Committing to diversity and inclusion means looking at the potential talent in all diverse populations. Working with other employers and community organizations to dispel the myths of refugee talent means a company can be first to access the talent pool available to them.
RBC joined the Syrian Refugees Jobs Agenda Roundtable in late 2015. Like many of the forward looking employers at the table, RBC understands diversity and inclusion. According to Vivian Li, Senior Manager of Inclusive Recruitment, it’s essential for employers to move beyond understanding to action. Diversity and Inclusion is one of RBC’s core values, from talent sourcing to hiring, to talent management and development. Two years ago, the financial giant renewed its purpose of helping clients thrive and communities prosper.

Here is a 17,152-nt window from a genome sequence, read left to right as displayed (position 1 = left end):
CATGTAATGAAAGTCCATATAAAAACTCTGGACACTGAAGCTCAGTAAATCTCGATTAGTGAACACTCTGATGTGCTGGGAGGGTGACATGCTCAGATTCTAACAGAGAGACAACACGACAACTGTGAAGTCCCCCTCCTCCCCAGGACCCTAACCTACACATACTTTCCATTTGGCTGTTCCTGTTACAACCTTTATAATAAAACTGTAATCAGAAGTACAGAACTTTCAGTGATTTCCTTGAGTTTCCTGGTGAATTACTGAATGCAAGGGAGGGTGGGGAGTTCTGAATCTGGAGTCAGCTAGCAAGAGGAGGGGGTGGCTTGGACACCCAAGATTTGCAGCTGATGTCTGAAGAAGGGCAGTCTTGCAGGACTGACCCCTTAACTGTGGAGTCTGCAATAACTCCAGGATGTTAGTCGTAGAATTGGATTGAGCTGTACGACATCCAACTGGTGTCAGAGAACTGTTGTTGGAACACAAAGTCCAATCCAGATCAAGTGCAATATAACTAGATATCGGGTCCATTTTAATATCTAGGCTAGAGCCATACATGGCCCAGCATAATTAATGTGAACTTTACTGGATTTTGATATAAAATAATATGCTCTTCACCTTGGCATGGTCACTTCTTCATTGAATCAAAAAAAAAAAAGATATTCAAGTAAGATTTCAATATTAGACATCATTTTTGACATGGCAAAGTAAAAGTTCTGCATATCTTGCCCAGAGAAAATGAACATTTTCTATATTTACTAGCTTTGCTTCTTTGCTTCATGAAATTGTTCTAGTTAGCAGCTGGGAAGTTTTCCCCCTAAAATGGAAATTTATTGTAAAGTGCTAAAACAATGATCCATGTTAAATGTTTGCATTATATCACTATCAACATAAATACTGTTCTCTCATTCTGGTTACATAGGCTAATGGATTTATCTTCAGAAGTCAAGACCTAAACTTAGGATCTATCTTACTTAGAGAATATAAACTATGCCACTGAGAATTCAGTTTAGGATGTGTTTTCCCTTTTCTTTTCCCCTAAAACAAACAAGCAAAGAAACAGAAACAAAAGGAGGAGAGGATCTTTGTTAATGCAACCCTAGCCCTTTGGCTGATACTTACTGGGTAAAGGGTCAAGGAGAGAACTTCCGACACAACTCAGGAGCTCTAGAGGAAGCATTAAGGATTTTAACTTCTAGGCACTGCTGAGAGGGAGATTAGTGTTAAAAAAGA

The return on investment for both of those goals is obvious. RBC is building a strategic market advantage. The impact of that purpose is wide ranging. Li says that in order to help clients prosper, RBC must also ensure that its talent prospers and represents the communities they serve.
RBC is well known for its diversity and inclusion commitment to newcomers to Canada. Until recently, that’s typically meant immigrants. RBC has come to see newcomers to Canada as an important talent pool. For RBC, newcomers bring diverse perspectives, experience and connections to the team. Their ability to connect with diverse communities has helped RBC build a strategic market advantage in Canada. As well, their international experience and expertise has meant that the multinational excels in the global market.